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Author: ecrasnow

The Power of Purpose

Ten years ago, a story appeared in Wired magazine about four high school students in Arizona, all of them undocumented immigrants from Mexico, who built an underwater robot which beat a team from MIT in a national competition to take first place. (The original story is re-published here: http://www.wired.com/2014/12/4-mexican-immigrant-kids-cheap-robot-beat-mit/ ) That story has so captured the pu...
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The Hour of Code is upon us!

The week beginning December 8th is being celebrated as Computer Science week, with schools nation-wide being encouraged to spend at least an hour coding. Village Glen has joined the movement and on both the Sherman Oaks and the Culver City campuses will be among tens of thousands of schools promoting at least an hour of code in all of their classes. Why the emphasis? In 25 states, computer science...
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A Progress Report on STEM at Village Glen

Last week, Village Glen had a visitor, someone who had heard about our programs and about STEM at Village Glen in particular. He himself runs a school in England for students with special needs, so it was a rare opportunity to see how someone unconnected to and unfamiliar with our school would view us. His impressions were uniformly positive. He was amazed by middle school students milling about ...
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STEM, education, and a secure career

How do you get a job in the technology industry without a college degree? In the November 5th online issue of Bloomberg Businessweek, (http://www.businessweek.com/articles/2014-11-05/how-to-get-a-job-in-the-technology-industry-without-a-college-degree ) there is an interesting article which responds to just that question. This should allay some concerns that high-demand STEM careers are precluded ...
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STEM, Robotics, and 21st Century Skills

Why should you take a class in robotics in high school? After all, it’s not part of the typical curriculum; it doesn’t necessarily jibe with literature or art, or with biology or government. And yet the classes remain enormously popular. Why so? Robotics is the quintessential hands-on activity. It involves motors, motion, and electronics, aspects of electrical, mechanical and computer engineering ...
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STEM, Village Glen, and the deep future

On Tuesday, the explosion of an unmanned rocket loaded with supplies for the International Space Station was a blow not only to the company that launched it, but also to the 18 students whose experiments had been chosen to be part of the payload. The experiments were designed to answer important, and in some cases far-reaching, questions about the possibilities of life in a reduced gravity environ...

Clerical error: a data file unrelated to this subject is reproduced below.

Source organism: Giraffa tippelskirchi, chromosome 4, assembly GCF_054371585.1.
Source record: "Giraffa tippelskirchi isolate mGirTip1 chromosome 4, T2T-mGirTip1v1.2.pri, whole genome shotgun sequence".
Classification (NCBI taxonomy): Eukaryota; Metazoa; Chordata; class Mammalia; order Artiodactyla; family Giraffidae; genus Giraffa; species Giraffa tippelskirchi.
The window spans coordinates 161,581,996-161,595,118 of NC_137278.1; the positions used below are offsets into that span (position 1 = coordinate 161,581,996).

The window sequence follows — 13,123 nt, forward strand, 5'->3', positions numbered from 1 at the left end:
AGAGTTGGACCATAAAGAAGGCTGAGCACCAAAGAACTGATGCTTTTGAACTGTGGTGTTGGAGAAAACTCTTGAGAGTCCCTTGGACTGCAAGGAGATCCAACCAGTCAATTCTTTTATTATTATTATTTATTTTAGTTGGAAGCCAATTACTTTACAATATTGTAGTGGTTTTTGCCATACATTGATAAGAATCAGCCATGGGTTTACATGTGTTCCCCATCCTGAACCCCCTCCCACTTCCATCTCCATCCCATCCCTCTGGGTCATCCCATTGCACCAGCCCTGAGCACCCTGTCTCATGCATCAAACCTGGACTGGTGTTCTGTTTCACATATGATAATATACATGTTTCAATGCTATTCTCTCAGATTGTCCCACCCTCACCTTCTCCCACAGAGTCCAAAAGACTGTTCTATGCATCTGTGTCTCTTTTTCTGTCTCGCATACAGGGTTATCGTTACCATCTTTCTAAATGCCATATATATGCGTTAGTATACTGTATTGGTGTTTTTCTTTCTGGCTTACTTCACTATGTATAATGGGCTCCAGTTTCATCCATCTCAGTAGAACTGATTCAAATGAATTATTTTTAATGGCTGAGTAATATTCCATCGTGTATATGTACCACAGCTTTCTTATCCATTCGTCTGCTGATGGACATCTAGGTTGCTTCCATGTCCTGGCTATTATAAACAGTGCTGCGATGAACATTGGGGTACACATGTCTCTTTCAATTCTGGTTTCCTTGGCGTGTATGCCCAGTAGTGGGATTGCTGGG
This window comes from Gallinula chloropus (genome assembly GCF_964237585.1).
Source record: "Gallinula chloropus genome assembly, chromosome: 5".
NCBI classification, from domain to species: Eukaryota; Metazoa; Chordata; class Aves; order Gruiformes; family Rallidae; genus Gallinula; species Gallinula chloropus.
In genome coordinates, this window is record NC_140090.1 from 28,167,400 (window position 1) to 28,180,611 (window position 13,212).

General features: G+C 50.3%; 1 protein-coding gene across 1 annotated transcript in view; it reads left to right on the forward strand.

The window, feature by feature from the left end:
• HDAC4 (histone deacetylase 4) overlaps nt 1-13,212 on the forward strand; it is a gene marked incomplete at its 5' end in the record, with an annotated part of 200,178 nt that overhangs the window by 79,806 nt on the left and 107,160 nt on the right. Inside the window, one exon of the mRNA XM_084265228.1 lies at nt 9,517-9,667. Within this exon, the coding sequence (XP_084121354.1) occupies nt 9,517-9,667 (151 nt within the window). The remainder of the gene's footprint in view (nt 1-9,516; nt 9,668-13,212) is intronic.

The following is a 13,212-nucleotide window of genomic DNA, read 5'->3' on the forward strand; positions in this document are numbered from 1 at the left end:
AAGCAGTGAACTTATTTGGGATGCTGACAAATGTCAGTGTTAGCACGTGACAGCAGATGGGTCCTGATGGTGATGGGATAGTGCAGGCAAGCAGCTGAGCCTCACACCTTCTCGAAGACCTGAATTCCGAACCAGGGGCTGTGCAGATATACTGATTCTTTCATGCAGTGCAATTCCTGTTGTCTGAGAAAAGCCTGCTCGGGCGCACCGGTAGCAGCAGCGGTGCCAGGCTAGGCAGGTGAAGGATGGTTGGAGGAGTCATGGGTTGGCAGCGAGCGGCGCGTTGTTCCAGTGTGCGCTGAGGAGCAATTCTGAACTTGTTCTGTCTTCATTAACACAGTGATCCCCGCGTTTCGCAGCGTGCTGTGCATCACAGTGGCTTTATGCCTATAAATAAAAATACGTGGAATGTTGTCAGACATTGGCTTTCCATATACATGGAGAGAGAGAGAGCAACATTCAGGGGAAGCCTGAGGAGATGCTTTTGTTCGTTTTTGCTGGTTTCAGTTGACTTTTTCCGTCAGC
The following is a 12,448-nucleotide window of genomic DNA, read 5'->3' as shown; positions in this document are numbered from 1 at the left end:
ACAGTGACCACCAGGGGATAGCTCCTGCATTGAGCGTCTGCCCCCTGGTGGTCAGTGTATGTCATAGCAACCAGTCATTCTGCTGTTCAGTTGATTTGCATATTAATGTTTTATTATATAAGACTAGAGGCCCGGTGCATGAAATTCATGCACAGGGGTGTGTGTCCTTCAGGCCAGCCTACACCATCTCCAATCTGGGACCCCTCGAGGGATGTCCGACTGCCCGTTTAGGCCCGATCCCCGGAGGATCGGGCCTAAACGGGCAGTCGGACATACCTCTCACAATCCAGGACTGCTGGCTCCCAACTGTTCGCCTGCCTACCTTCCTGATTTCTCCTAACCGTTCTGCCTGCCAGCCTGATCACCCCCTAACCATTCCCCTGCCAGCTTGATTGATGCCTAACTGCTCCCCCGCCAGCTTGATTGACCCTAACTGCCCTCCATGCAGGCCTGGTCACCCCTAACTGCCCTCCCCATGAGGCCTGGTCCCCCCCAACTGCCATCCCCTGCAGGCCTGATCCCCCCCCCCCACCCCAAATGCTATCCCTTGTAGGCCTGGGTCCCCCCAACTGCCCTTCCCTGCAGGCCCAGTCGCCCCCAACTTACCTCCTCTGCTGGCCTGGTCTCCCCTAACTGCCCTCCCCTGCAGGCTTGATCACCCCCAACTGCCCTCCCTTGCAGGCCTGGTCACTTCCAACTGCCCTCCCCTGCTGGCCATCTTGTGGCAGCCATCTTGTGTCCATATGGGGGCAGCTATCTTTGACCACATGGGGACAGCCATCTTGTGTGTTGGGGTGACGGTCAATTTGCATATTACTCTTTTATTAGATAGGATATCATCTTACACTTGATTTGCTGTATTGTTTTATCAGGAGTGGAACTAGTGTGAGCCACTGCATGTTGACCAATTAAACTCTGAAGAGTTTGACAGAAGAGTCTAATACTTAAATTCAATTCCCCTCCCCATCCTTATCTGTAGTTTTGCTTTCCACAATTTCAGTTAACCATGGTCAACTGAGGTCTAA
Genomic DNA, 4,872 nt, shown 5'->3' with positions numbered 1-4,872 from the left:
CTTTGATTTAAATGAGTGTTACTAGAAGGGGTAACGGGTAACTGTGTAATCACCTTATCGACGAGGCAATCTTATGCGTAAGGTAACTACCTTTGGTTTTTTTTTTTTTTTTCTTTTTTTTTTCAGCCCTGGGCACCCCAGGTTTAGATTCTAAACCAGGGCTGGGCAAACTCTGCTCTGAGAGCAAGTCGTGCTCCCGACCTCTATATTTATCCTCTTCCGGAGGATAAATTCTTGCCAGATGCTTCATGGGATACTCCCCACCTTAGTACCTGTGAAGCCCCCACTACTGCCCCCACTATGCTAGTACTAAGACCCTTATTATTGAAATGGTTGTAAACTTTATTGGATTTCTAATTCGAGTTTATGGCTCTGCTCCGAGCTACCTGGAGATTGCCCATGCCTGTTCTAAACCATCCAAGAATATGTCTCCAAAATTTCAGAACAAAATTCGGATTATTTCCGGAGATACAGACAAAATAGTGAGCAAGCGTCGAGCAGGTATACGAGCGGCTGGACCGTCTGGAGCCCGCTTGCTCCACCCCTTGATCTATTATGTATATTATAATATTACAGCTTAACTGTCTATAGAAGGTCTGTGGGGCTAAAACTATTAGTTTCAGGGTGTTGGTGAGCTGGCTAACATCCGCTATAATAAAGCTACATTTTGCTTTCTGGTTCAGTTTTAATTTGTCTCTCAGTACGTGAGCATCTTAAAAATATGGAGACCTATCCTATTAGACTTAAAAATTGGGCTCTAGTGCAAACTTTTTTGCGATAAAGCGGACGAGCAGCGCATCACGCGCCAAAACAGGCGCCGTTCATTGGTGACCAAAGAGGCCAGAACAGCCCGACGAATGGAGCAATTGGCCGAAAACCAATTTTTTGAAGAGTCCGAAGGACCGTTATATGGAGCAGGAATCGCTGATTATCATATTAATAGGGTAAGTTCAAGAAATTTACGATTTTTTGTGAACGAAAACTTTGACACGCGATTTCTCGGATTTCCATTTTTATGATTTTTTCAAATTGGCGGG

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Foundational Skills and STEM

In the 19th century, the foundation of a good education was grounded in reading, writing and arithmetic. In the 20th, the mandate was to provide a sound liberal-arts education. Though we only have early returns to go on, the voting for the 21st century seems to be overwhelmingly in favor of a STEM education. This is not to say, of course, that literacy and numeracy are defunct concepts with no pla...
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Data in a digital age

We are awash in a sea of data. When you accessed your smart phone to navigate from home, your location and destination were tracked by satellite. When you bought something online, or ran a search as part of your research, those data were recorded. That exponentially growing pile of data includes medical records, financial records, educational records, and criminal records, to name but a few. Consi...
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STEM, Autism, High School and beyond

A new survey in Utah of students with IEPs who left school in 2011 found that 19% were neither in school nor employed one year after graduating. The numbers for those on the autism spectrum are considerably higher: Paul Shattuck of Drexel University claims that 35% of those on the spectrum between 19 and 23 have never had a job or had post-secondary education. How do we defend against such numbers...
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The Advantage of Autism

Thorkil Sonne is not a household name. Nevertheless, he is a pioneer in changing the perception that the world has of those on the spectrum. Sonne, a Dane, was the technical director of a software company when he noticed that his son, who is on the spectrum, had a keen eye for detail, great persistence, and a phenomenal memory. What Sonne noticed is that his son had just the skills that his compan...
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